The puns in refrain lines at the end of each stanza have to do with names. “Done” which is repeated six times, refers to Donne’s own name, and “more”, which ends each stanza, refers to his wife Anne More’s maiden name. The meaning of these puns seems to be to add a certain levity to this poem, and may mean either than his wife incites him to more sin, or, perhaps, she is his consolation for his sins.

The reference is tinged with sadness, however, because Anne More Dunne died in 1617, some six years before this poem was written. The final line reads “I fear no more,” meaning after he dies his sins of fear will be erased and he will once again be with his wife. This hymn was set to music by John Hilton, during Donne’s lifetime, and was probably sung in some English churches during the seventeenth century.

Our hymn of the day, referenced in the Prelude is the tune HEINLEIN also called Aus der Tiefe, attributed to Martin Herbst (1654-1681), with words by George Hunt Smyttan (1822-1870). Because I have to get dressed and conduct a live performance tonight (and Sunday afternoon!) I send you for more details to

The Postlude is by neo-romantic 20th century British-Canadian Healey Willan, the great Anglican Canadian composer who I discussed here. It it the last of a set of variations on St. Flavian.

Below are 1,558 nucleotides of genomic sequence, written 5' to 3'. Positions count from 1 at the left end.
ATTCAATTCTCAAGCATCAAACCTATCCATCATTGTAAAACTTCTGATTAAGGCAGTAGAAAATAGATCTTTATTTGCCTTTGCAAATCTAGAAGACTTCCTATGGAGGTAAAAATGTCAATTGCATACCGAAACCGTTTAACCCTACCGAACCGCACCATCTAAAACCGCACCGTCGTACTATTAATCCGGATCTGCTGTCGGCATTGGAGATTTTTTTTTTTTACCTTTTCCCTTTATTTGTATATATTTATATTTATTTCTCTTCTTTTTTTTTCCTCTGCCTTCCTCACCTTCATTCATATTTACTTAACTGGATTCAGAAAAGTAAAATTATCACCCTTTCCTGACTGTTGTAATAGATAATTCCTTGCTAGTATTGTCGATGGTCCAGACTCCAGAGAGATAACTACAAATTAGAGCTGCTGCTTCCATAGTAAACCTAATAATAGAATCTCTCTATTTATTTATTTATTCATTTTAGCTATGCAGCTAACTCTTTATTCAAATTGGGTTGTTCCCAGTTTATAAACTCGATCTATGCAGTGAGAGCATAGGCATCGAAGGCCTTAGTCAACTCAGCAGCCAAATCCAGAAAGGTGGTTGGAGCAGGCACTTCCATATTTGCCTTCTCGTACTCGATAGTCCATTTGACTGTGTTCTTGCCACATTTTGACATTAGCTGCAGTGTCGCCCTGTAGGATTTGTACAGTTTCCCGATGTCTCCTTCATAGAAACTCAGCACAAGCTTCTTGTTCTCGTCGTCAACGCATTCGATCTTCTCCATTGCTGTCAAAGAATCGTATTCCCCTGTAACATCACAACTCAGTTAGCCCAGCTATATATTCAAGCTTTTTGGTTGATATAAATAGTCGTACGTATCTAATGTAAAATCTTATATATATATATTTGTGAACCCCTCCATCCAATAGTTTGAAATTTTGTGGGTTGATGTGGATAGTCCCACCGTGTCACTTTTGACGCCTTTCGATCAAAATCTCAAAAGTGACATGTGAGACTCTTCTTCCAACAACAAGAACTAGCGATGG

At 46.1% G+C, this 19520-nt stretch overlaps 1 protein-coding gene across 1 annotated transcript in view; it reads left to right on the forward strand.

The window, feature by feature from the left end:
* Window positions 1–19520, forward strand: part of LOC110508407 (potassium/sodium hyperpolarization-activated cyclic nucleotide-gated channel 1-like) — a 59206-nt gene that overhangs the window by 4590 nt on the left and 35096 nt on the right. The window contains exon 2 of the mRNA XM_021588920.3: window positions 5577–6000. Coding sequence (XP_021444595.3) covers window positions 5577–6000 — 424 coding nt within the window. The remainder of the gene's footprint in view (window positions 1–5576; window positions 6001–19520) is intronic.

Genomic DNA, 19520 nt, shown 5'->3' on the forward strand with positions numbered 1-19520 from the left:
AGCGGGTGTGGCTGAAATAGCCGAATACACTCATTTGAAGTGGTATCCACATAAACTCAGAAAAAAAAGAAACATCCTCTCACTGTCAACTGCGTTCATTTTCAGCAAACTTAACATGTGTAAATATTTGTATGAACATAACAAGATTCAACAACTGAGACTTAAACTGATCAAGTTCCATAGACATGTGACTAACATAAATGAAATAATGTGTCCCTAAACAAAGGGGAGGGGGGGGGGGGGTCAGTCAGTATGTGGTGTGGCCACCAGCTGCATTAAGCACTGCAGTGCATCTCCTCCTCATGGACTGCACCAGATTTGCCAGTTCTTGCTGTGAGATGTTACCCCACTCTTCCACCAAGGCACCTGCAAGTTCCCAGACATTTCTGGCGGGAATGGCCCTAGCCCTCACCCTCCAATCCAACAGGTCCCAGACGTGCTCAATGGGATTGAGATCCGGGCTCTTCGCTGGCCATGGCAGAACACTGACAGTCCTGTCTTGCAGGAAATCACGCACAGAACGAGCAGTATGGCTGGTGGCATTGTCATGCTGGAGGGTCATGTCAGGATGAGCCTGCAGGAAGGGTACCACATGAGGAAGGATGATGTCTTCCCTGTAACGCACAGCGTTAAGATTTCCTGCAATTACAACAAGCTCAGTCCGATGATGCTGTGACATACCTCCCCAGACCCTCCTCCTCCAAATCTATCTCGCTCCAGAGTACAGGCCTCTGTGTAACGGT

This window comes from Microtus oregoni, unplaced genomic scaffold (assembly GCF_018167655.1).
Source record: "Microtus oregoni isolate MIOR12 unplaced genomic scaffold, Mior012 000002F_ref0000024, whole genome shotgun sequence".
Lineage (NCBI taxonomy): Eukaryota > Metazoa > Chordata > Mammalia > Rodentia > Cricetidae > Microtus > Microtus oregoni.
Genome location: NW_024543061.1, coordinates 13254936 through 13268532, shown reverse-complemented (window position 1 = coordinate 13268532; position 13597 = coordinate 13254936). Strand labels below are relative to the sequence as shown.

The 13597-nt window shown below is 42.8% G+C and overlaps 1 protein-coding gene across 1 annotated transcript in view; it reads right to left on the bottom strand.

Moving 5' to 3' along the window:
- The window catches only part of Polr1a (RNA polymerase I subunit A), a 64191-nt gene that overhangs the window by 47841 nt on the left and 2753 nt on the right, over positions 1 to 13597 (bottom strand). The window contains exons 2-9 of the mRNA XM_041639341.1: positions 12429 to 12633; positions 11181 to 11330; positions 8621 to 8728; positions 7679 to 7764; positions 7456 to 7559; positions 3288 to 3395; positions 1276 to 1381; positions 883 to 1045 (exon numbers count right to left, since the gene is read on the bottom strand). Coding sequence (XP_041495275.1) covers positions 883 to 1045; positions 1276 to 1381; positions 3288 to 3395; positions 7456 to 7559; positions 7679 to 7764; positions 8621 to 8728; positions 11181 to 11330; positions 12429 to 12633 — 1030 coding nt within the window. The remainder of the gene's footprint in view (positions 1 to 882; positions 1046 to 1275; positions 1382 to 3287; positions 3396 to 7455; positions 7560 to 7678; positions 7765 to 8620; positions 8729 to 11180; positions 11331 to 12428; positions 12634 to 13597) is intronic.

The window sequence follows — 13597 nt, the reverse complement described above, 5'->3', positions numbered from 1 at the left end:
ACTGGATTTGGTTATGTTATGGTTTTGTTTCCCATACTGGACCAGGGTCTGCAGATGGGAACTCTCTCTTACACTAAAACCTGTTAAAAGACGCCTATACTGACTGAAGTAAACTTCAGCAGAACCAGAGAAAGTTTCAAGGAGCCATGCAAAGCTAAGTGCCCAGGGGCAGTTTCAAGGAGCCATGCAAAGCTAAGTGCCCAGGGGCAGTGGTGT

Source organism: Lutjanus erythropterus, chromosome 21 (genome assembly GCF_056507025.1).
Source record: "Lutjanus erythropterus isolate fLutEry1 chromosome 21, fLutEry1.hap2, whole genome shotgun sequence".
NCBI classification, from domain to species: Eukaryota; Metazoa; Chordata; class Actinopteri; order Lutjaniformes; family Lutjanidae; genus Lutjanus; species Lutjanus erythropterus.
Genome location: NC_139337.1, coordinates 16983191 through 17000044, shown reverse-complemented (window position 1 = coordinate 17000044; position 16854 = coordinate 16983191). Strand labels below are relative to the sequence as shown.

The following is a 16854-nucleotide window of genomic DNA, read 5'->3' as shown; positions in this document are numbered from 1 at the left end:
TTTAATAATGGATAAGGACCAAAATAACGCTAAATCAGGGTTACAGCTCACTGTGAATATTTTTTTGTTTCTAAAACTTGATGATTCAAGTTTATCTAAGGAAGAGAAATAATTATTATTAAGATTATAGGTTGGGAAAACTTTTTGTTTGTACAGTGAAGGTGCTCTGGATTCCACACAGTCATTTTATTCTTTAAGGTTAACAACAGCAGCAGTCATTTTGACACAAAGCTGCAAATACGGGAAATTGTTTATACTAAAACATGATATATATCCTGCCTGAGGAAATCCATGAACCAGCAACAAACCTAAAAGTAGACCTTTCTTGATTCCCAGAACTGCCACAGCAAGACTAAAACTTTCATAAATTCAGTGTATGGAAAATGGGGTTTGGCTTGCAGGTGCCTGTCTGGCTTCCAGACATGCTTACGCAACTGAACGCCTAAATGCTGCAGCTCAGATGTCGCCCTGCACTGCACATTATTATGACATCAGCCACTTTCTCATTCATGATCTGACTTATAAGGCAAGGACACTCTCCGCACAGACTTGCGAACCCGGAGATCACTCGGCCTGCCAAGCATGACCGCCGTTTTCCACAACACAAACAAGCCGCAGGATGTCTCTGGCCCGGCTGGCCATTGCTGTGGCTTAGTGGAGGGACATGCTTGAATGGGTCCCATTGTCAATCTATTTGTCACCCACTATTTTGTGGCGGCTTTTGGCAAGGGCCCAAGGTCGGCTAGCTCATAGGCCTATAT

I just want to add that we had a wonderful live Ash Wed. service and I am very proud of our choirs, especially the teens who as usual covered Choir II of Allegri’s Misere with its high Cs (listen here at 29 minutes in).

Miserere mei, Deus, Latin for “Have mercy on me, O God” is a setting of Psalm 51 by Italian composer Gregorio Allegri (1582-1652). It was composed during the reign of Pope Urban VIII, probably during the 1630s, for the exclusive use of the Sistine Chapel during the Tenebrae services of Holy Week, and its mystique was increased by unwritten performance traditions and ornamentation, as well as a legend that the young Mozart heard it once and wrote it down. Sometime during his travels, Mozart met the British historian Charles Burney, who obtained the piece from him and took it to London, where it was published in 1771. It remains a staple of Anglican choirs and is often sung on Ash Wednesday. It is written for two choirs, of five and four voices respectively, singing alternately and joining to sing the ending in 9-part polyphony.

We chanted Compline in the choir stalls on Thursday evening from 8:30-8:45 for the first time in two years. The beautiful candlelight plainsong felt very healing to the 22 singers. You can join us throughout Lent for this. On Friday we will begin our Lenten noonday recital series with a visit from Pringry schools middle school strings.

Friday Lenten Organ Recitals 12:15-12:45 p.m. March 11-April 8, 2022

Pedals and keyboard projected for viewing! Livestream on Grace Madison YouTube Channel

March 11 – Pingry School Strings

March 19 – Anne Matlack, organ; A Celebration of Women Composers

March 25 Helen Thomas Memorial concert with Patricia Ruggles; Magnificats and More for Annunciation

April 1 – Henry Marinovic, organ scholar

April 8 – Matlack and Marinovic organ duets

Compline is chanted by candlelight in the choir stalls Thursdays in Lent 8:30-8:45 p.m. March 3-April 7

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  1. Sunday Music Musings March 26, 2022 | maestrasmusings